Boston’s LED Cluster: Lighting Up Everything From Projectors to the Pru

4/20/10Follow @xconomy

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industrial facilities with LED lighting systems that also intelligently monitor energy functions and can be programmed to responsively turn on and off based on a building’s function.

At present, lighting for 250,000 square foot commercial-scale facilities costs about $1 per square foot annually. Digital Lumens’ system is designed to bring that cost down to a dime, by combining more efficient LED lighting with software that helps monitor energy usage and eliminate inefficiencies, says CEO Tom Pincince. The reduction in energy is the equivalent of taking 109 cars off the road or 139 homes off the power grid, for each commercial facility that adopts the new technology, he says.

Digital Lumens, founded in spring 2008, has a staff with more than a decade of LED experience, but its product hinges almost as heavily on software as it does light-emitting diodes. Its devices contain strips of LED lights and a mini computer processor with networking technology, allowing multiple fixtures to communicate wirelessly with one another to work responsively and intelligently. The system of lighting fixtures can be set up to all turn on at once, or turn on in a domino effect, depending on the use of the facility.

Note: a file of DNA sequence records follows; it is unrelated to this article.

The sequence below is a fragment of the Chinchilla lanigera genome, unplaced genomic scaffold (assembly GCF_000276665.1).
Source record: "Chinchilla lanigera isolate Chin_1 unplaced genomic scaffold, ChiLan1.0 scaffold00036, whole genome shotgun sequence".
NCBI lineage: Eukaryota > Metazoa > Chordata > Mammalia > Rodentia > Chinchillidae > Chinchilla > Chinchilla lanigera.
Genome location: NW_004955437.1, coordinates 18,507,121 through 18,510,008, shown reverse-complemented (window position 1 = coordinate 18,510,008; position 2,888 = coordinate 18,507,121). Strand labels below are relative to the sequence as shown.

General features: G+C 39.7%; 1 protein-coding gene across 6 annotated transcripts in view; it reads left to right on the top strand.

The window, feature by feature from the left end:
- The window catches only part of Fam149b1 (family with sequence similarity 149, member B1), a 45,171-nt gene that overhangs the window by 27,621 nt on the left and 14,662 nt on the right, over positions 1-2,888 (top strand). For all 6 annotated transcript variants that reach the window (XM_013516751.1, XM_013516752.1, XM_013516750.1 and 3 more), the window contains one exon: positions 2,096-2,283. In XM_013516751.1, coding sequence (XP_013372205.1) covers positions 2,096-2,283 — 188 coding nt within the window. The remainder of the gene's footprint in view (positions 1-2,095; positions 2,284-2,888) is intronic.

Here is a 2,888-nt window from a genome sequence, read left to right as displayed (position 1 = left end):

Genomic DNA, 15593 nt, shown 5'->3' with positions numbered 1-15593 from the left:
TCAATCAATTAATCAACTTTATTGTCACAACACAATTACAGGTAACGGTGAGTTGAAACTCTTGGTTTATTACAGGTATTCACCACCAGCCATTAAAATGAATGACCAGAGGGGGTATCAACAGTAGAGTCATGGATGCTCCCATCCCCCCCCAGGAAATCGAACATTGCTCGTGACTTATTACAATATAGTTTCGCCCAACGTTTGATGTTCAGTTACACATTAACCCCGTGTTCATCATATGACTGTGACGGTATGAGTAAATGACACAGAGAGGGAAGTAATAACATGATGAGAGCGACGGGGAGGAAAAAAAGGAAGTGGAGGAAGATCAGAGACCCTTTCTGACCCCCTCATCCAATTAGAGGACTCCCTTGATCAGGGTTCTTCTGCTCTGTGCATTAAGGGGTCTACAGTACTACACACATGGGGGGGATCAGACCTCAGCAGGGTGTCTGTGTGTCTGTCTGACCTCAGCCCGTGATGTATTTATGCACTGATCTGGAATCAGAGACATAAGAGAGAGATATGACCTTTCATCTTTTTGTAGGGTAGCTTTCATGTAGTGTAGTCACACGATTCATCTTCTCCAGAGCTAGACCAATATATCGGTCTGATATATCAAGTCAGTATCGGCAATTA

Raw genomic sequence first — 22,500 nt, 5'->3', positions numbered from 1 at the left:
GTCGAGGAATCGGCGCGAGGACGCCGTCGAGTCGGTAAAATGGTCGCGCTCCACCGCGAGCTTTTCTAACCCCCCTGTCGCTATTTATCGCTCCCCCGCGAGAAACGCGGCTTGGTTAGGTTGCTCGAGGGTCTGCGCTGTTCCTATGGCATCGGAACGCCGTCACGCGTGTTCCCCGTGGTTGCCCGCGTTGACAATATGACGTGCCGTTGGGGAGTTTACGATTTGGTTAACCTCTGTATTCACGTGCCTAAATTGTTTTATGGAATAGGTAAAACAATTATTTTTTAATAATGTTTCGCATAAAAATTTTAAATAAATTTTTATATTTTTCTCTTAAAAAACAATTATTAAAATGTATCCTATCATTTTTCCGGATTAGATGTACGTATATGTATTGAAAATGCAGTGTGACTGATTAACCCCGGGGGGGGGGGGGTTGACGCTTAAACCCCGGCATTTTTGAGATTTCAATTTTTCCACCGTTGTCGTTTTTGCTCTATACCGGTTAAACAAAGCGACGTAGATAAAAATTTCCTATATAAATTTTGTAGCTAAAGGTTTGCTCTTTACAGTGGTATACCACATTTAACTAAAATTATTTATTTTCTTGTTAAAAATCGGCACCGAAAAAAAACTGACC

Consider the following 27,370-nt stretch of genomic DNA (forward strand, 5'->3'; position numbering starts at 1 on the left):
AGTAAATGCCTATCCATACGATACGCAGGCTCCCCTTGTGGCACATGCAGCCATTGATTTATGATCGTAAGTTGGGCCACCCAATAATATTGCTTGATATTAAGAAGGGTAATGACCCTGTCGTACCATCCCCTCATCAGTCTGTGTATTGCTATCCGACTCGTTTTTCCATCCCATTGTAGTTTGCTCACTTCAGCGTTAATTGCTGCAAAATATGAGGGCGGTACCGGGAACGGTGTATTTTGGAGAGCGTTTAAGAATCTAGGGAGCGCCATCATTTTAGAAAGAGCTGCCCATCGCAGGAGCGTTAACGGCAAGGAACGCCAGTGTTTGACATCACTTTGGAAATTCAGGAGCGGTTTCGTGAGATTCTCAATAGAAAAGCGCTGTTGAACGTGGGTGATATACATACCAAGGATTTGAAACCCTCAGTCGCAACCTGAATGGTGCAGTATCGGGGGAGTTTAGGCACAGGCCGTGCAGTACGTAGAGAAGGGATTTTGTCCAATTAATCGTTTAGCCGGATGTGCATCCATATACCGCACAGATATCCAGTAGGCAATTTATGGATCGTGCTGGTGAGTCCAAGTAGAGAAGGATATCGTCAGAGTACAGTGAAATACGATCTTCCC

A facility administrator can track the entire landscape of devices from a software interface, and control them in zones that best correspond to the different patterns of use in the building. The interface also provides the building administrator information on how much energy the different zones are using, to better inform him or her about lighting options.

Revamping a 250,000 square foot commercial-scale building with Digital Lumens technology costs between $400,000 and $500,000, but the company’s goal is for the product to pay for itself in energy savings in about two years. The devices can last for decades, too, Pincince says. He hopes companies will look to the LED system as an efficient cost-cutting method in the difficult economy. “People would rather fire a kilowatt than fire an employee,” he says.

DigitalLumensUltimately, he envisions the technology showing up “anywhere you see a really bright light”—from big retail stores, to garages, to streetlights.

Philips Color Kinetics, of Burlington, MA, is also taking LED technology to the commercial building level, but is lighting up some famous landmarks around town. Think of Boston’s Old North Church, Prudential Tower, and TD Banknorth Garden. The company has indoor and outdoor architectural lighting installations at almost 17,000 sites across the globe.

Philips Color Kinetics is one of the older players in the Boston LED cluster (and the industry). The company started as Color Kinetics in 1997, which went public in 2004 and was acquired by Royal Philips Electronics of the Netherlands in summer 2007 (NYSE: PHG). In the decade-plus it has been around, the company has developed LED products with a wider range of capabilities and have gotten … Next Page »

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